2018 (video)

So I meant to post this video once 2019 rolled in, but let me tell you.. the app that I used to compile the video really had a hard time deciding if my phone had enough space available. So that was an obstacle. And then.. between traveling and work, I totally dropped the ball on this. Anyways, it's here now, edited and music-ified, and I feel really grateful when I watch this video and reflect:

Last year was a big year for me. It was a year of a lot of meaningful exploration.

I “went back to school” to start a Computer Science club with some amazing people. I learned about economics, politics, distributed systems, and making smart investments while jumping down the blockchain rabbit hole. I traveled through 6 countries (one of which I’ve visited 6 times now, and it’s not the USA or China). I put myself through over 50 job interviews, ran a 200-mile relay with 11 friends, and caught a 40-pound lingcod by the Farallon Islands. It was a fun time.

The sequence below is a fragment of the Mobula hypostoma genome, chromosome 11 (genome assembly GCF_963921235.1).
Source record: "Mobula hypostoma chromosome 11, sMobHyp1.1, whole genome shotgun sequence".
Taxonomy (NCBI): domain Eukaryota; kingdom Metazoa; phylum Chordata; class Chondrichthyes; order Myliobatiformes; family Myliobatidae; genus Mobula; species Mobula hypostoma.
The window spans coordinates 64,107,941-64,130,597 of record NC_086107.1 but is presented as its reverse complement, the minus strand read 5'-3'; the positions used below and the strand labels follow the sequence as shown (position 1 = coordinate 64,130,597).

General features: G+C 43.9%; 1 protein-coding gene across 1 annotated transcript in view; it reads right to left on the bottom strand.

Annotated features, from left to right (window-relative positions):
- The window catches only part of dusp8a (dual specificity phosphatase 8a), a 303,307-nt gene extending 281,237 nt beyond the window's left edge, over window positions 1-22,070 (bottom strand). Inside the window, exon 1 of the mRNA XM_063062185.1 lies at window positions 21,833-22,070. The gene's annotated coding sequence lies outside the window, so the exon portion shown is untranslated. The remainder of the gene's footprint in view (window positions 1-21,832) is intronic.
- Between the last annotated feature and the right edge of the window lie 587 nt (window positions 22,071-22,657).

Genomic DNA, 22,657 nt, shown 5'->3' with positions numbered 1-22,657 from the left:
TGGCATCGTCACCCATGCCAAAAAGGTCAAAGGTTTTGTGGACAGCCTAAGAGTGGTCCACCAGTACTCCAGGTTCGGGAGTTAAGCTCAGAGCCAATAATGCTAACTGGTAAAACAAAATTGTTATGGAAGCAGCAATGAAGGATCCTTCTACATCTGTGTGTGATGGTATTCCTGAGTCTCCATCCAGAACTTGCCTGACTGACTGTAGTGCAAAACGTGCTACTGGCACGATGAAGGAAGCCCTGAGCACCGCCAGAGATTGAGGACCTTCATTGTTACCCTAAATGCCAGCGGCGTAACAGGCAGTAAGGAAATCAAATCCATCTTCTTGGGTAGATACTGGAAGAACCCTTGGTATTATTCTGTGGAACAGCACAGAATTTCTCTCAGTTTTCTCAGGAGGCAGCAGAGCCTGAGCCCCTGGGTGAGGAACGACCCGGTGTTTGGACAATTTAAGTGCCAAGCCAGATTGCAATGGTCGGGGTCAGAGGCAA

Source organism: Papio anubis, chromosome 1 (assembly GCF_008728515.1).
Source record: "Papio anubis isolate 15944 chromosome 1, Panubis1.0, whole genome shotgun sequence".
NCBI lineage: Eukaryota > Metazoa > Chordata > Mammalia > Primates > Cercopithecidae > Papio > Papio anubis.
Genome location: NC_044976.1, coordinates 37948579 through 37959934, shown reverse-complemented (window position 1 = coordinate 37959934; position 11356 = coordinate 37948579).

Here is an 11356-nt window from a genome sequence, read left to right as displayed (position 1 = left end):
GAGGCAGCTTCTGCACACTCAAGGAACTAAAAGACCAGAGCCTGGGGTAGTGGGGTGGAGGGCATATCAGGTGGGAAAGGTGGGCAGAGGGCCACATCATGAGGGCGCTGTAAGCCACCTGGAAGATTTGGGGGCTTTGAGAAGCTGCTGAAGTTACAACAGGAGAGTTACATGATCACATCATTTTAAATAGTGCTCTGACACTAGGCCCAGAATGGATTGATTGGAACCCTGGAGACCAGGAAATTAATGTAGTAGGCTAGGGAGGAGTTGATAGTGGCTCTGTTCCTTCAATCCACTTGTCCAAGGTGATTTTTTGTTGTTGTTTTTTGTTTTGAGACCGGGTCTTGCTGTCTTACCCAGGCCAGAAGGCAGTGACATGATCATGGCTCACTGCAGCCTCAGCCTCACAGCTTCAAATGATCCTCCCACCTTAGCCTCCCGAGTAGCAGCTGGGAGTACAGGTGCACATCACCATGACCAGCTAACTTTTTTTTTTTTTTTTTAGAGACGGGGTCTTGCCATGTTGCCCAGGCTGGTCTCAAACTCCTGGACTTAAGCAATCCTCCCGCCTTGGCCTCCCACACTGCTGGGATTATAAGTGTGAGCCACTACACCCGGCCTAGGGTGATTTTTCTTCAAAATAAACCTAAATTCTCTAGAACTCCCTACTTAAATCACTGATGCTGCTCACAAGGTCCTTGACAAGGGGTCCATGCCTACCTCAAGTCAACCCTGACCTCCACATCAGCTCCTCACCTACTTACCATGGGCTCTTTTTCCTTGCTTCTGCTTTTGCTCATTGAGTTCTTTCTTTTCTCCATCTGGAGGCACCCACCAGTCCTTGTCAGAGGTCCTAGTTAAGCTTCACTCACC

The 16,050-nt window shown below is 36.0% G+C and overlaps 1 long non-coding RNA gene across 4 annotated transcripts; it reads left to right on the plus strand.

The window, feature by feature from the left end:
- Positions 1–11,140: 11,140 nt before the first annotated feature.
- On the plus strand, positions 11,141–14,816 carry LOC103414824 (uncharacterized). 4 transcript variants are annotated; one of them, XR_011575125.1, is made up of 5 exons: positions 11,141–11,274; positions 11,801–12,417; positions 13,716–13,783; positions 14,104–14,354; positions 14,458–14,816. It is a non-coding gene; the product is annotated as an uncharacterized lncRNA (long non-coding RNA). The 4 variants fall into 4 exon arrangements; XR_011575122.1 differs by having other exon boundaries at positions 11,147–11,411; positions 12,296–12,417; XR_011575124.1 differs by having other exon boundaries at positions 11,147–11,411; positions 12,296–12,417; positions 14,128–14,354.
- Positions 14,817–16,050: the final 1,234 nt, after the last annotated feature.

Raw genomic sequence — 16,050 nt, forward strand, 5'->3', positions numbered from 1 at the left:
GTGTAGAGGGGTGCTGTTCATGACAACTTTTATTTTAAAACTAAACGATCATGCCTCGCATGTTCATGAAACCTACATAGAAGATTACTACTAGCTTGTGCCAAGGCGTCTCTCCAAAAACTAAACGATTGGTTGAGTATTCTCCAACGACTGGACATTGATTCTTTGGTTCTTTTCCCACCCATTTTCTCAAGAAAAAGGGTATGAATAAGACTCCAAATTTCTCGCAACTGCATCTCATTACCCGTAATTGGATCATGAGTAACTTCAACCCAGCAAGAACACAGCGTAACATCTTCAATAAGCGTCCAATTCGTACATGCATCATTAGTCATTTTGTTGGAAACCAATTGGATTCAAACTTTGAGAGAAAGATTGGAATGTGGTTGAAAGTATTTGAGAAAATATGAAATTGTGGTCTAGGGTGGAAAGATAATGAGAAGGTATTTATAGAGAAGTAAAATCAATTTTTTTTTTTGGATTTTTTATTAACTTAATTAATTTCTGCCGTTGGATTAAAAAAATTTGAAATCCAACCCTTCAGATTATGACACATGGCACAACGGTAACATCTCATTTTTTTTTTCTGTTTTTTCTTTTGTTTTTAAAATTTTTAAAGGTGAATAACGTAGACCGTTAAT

I think I’ve always been a great explorer, because I enjoy putting myself out there in uncomfortable situations and seeing how I can make the best of it. But I honestly think that I wouldn’t be where I am today without all the amazing people who have stuck around to love me, challenge me, and enjoy life with me. Many of those people made it into this 1-second daily compilation, but there are also a lot who aren’t featured. A warm thank you to all of you.

2019 is already a fourth of its way out the door, but I’ve been working on a new theme for myself. It’s not enough to be an explorer. I need to be a builder. I have time and energy, and I need to see what kinds of useful things I can create for the people I love. I’m blessed to have the opportunities that I have today, and I hope that I can make the most out of them.

“The planet is dying. The sun is exploding. The universe is cooling. Nothing is going to matter. The further back you pull the more that truth will endure. But when you zoom in on Earth, when you zoom in on a family, when you zoom into a human brain, and a childhood and human experience, you see that all these things matter. We have this fleeting chance to participate in an illusion called I love my girlfriend and I love my dog. How is that not better?” — Dan Harmon